CPSR catalyst grants are designed to develop early stage, innovative new ideas that could have a significant impact on those living with stroke. In today’s competitive funding environment, researchers often find it difficult to secure funding for truly innovative approaches. The catalyst grants, at a level of $50,000/year, are a way of providing researchers with the funds necessary to build the preliminary data or evidence required to secure larger grants from other funding sources. These high risk, yet potentially high return, investments have the potential of leading to new therapeutics, new technologies, and new clinical practices that could be game-changers for those living with stroke.
Catalyst grants are investigator-driven and developed by researchers at CPSR partner institutions. On an annual basis in conjunction with our Advances in Stroke Recovery meeting, CPSR organizes research workshops on topics of interest to help foster collaborations.
After an extensive research review involving stroke recovery research experts and a second round review by members of our Stroke Community Advisory Committee, Knowledge Translation Advisory Committee and management, the following projects will receive CPSR Catalyst Grants in 2016:
Short project descriptions: 2016-1 CPSR Catalyst Grant Winners with blurbs mini
Long project descriptions: 2016-2 CPSR Catalyst Grant Winners with blurbs
Past winners: Past Catalyst Grant winners
In the last five years, CPSR has put a concerted effort into building programs and funding mechanisms to support future leaders in stroke recovery research. As sources of research funding, including personnel awards, have become scarcer, CPSR’s funding in this area has become even more critical.
Successful trainees work in a subject area of relevance to CPSR and they are supervised and mentored by a CPSR researcher at a partner site. Similar principles that govern the research awards are applied to the trainee funding, in particular evidence that the trainee will be developing collaborations and a translational focus to his/her research program.
In July 2016, the CPSR was pleased to announce a new round of funding for 19 top research trainees.
Award winners and short descriptions of their research: 2016 CPSR Trainee Award Winners with blurbs mini
Award winners and long descriptions of their research projects: 2016 CPSR Trainee Award Winners with blurbs
Past winners: 2015 CPSR Trainee Award Winners
In February 2013, CPSR announced a $1.3-million national initiative to deliver “telerehabilitation” to the homes of more than 200 people living with stroke in at least 10 Canadian cities — the first step towards improving access to desperately needed stroke-recovery services. Research projects are now beginning to report on their findings.
Researchers in Nova Scotia, P.E.I., Quebec, Ontario, Manitoba and British Columbia were awarded funds to test innovative ways to provide physical, occupational and speech therapy and lifestyle coaching to people who are recovering at home after a stroke. The telerehab initiative is a joint effort of the Heart and Stroke Foundation (HSF) and the HSF Canadian Partnership for Stroke Recovery.
The newly funded projects include teams led by:
- Dr. Hélène Corriveau, Université de Sherbrooke. This team will study a three-pronged high-tech approach: videoconferencing to deliver occupational and physical therapy in the home; the use of hand-held tablets to enable patients to communicate with therapists; teletreatment to provide group-therapy sessions for people in Lac Mégantic and Magog. At least 25 participants will be involved in the research.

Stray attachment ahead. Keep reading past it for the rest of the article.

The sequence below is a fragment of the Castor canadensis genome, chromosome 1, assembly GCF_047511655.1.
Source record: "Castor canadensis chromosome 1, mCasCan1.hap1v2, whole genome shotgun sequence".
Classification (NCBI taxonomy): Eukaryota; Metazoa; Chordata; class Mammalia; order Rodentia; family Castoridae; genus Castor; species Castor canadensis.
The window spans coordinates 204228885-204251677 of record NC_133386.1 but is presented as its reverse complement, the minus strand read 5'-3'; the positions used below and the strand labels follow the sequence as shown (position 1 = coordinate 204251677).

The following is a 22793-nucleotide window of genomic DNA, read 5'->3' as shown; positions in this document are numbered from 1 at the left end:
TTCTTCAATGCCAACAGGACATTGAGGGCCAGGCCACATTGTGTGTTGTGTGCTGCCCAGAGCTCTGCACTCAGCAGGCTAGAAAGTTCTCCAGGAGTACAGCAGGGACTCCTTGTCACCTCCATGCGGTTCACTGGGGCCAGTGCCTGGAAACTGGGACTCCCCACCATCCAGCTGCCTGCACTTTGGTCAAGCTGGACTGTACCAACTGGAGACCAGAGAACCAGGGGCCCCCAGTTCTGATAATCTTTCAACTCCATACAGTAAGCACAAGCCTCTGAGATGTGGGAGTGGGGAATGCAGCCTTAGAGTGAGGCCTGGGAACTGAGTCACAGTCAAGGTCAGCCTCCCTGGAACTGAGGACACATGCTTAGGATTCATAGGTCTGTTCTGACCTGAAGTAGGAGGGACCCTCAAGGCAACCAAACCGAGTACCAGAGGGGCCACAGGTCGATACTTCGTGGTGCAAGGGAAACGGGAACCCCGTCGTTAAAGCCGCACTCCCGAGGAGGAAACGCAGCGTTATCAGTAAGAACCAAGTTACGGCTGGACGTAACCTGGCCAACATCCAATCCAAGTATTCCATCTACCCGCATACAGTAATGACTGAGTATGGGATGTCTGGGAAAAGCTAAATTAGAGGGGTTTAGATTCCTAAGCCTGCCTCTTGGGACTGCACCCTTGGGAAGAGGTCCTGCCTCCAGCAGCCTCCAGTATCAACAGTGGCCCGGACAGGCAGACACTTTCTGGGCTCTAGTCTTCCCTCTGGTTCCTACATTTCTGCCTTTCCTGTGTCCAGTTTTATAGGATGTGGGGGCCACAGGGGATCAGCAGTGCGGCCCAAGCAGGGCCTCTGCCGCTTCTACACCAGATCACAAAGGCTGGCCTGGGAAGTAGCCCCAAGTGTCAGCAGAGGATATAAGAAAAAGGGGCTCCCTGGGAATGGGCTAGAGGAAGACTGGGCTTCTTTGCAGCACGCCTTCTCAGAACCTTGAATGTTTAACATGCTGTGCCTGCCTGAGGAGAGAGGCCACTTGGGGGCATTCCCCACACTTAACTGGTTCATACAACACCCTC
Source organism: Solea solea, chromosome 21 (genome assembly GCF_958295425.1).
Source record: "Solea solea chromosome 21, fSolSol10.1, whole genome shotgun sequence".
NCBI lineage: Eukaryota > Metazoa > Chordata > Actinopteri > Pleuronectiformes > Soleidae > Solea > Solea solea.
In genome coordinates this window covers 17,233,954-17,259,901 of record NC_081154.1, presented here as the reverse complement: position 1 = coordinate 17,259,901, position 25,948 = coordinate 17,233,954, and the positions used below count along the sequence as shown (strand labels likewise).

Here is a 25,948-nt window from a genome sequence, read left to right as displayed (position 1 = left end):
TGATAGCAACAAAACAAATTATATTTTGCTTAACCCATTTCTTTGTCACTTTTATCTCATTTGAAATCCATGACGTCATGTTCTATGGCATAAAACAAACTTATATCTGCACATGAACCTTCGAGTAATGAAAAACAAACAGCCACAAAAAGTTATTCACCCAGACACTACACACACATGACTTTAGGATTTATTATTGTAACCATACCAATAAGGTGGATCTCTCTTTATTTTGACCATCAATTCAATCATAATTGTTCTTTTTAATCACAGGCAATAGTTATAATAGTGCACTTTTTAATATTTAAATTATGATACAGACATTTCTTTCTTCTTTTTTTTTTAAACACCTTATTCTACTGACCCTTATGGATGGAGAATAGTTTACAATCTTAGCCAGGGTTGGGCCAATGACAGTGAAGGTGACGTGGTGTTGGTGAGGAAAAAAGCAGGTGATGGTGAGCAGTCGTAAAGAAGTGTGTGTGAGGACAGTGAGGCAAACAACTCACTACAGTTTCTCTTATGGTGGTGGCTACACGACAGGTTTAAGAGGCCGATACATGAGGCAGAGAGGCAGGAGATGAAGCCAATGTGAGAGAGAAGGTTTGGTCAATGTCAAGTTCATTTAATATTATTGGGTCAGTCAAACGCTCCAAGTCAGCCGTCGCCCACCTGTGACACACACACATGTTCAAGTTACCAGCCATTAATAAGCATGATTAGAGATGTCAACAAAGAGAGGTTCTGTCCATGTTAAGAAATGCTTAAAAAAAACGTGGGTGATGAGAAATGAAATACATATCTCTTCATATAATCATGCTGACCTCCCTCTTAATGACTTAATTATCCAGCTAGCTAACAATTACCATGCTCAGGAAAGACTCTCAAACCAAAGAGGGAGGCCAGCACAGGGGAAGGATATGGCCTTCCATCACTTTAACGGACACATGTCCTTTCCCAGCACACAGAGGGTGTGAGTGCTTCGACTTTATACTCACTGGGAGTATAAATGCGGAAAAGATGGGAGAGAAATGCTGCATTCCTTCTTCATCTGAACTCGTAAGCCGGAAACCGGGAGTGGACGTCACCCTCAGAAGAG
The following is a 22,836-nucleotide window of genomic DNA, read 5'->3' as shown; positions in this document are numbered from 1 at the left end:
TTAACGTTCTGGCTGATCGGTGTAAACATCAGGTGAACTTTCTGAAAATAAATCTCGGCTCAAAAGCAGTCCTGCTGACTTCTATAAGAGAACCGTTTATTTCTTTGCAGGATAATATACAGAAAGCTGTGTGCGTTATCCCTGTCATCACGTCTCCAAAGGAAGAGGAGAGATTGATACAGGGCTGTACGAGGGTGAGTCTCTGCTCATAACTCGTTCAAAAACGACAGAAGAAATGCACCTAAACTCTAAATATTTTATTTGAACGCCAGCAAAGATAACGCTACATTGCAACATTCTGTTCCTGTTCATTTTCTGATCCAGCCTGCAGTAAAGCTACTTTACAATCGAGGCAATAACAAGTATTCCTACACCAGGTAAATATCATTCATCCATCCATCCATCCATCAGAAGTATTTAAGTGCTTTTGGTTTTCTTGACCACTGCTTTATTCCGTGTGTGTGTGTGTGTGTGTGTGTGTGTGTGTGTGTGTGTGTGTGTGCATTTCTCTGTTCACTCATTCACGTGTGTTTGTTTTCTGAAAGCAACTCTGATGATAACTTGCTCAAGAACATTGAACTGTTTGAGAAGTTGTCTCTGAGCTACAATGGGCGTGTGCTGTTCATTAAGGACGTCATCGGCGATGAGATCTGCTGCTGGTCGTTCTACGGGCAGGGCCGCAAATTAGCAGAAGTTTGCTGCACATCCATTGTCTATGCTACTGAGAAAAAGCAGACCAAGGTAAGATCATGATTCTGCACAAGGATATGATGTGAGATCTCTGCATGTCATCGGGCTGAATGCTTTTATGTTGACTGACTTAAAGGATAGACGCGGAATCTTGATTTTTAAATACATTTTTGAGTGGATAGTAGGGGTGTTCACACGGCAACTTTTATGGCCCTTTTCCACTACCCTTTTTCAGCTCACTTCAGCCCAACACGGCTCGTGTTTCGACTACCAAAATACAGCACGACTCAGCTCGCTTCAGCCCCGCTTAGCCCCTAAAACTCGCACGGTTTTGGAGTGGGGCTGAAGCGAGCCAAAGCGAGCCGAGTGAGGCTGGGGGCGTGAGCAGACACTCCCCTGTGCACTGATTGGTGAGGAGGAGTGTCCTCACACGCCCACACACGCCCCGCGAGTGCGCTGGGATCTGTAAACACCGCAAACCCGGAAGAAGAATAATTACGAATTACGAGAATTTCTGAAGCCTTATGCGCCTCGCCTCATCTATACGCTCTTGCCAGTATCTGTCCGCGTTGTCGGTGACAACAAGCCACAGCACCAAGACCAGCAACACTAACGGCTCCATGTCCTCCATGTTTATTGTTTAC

- Dr. Janice Eng, University of British Columbia. This team will study the effectiveness of lifestyle coaching over the phone to 40 people recovering from stroke. The goal is to improve fitness and nutrition and reduce the incidence of secondary strokes. The study will lay the groundwork for a larger, multi-site clinical trial.
- Dr. Gail Eskes, Dalhousie University in Halifax. Researchers will develop and refine a website to deliver online intensive cognitive exercises to improve attention and memory problems after stroke. Fifteen patients throughout Nova Scotia will take part in the study and results will form the basis for planning a larger clinical trial.
- Dr. Dahlia Kairy, Université de Montréal. This team will investigate an interactive virtual reality program for use at home that allows ongoing rehabilitation of the upper arm. Sixty-six people will be recruited to compare the use of the new technology to a written exercise program or no follow-up care.
- Dr. Jed Meltzer of the Rotman Research Institute at Baycrest Health Sciences in Toronto. This study of 40 Manitobans with chronic communication problems will compare the effectiveness of therapy delivered over video and audio linkup to face-to-face sessions. All patients will be provided with an iPad for homework exercises.
- Dr. Robert Teasell, Western University in London. This team will study the cost effectiveness of speech-language therapy delivered by videoconferencing versus the traditional face-to-face approach. Fifty-two patients with speech, communication or swallowing disorders will be involved in the study.
- Dr. Alex Mihailidis of Toronto Rehabilitation Institute (TRI). This team will test an innovative table-top robot, developed at TRI, that delivers physical therapy to move and strengthen weakened arms after stroke. The robot allows two-way communication with a therapist and continuous feedback to the patient. Three patients will be recruited for the initial testing.